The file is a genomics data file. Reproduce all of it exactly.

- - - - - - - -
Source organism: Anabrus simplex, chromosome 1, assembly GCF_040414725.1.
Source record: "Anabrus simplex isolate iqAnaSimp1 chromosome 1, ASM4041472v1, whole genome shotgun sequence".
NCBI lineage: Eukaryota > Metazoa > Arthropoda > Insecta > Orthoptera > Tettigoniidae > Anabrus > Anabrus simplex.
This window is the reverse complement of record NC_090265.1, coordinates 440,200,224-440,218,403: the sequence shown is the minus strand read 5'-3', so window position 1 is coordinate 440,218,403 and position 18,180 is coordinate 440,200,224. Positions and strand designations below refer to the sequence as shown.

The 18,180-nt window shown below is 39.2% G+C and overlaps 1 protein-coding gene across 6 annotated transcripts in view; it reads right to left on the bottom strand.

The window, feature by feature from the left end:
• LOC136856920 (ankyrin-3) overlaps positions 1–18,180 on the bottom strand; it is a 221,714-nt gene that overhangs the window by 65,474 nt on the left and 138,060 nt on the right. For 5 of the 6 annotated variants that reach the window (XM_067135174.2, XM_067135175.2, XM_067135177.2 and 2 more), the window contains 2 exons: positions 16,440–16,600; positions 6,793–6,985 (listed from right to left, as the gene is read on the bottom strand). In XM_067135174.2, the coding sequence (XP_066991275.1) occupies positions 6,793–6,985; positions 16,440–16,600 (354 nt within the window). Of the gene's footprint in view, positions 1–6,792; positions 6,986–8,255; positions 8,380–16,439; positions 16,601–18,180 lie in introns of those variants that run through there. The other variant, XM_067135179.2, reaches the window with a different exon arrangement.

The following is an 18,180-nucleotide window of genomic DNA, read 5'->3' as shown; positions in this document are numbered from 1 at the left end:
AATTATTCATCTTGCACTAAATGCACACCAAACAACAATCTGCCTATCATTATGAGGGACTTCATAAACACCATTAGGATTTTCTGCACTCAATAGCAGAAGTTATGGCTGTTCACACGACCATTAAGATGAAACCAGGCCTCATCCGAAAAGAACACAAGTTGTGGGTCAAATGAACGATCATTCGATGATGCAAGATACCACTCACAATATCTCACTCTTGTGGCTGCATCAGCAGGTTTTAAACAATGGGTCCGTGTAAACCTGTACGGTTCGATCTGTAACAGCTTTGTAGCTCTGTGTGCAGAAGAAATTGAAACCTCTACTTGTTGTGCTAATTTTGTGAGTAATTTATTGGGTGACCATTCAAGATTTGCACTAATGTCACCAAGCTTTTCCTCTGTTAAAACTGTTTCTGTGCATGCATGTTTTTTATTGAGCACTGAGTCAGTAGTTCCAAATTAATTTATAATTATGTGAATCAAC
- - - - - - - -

Source organism: Anabrus simplex, chromosome 1, assembly GCF_040414725.1.
Source record: "Anabrus simplex isolate iqAnaSimp1 chromosome 1, ASM4041472v1, whole genome shotgun sequence".
NCBI lineage: Eukaryota > Metazoa > Arthropoda > Insecta > Orthoptera > Tettigoniidae > Anabrus > Anabrus simplex.
This window is the reverse complement of record NC_090265.1, coordinates 440,200,224-440,218,403: the sequence shown is the minus strand read 5'-3', so window position 1 is coordinate 440,218,403 and position 18,180 is coordinate 440,200,224. Positions and strand designations below refer to the sequence as shown.

The 18,180-nt window shown below is 39.2% G+C and overlaps 1 protein-coding gene across 6 annotated transcripts in view; it reads right to left on the bottom strand.

The window, feature by feature from the left end:
• LOC136856920 (ankyrin-3) overlaps positions 1–18,180 on the bottom strand; it is a 221,714-nt gene that overhangs the window by 65,474 nt on the left and 138,060 nt on the right. For 5 of the 6 annotated variants that reach the window (XM_067135174.2, XM_067135175.2, XM_067135177.2 and 2 more), the window contains 2 exons: positions 16,440–16,600; positions 6,793–6,985 (listed from right to left, as the gene is read on the bottom strand). In XM_067135174.2, the coding sequence (XP_066991275.1) occupies positions 6,793–6,985; positions 16,440–16,600 (354 nt within the window). Of the gene's footprint in view, positions 1–6,792; positions 6,986–8,255; positions 8,380–16,439; positions 16,601–18,180 lie in introns of those variants that run through there. The other variant, XM_067135179.2, reaches the window with a different exon arrangement.

The following is an 18,180-nucleotide window of genomic DNA, read 5'->3' as shown; positions in this document are numbered from 1 at the left end:
AATTATTCATCTTGCACTAAATGCACACCAAACAACAATCTGCCTATCATTATGAGGGACTTCATAAACACCATTAGGATTTTCTGCACTCAATAGCAGAAGTTATGGCTGTTCACACGACCATTAAGATGAAACCAGGCCTCATCCGAAAAGAACACAAGTTGTGGGTCAAATGAACGATCATTCGATGATGCAAGATACCACTCACAATATCTCACTCTTGTGGCTGCATCAGCAGGTTTTAAACAATGGGTCCGTGTAAACCTGTACGGTTCGATCTGTAACAGCTTTGTAGCTCTGTGTGCAGAAGAAATTGAAACCTCTACTTGTTGTGCTAATTTTGTGAGTAATTTATTGGGTGACCATTCAAGATTTGCACTAATGTCACCAAGCTTTTCCTCTGTTAAAACTGTTTCTGTGCATGCATGTTTTTTATTGAGCACTGAGTCAGTAGTTCCAAATTAATTTATAATTATGTGAATCAAC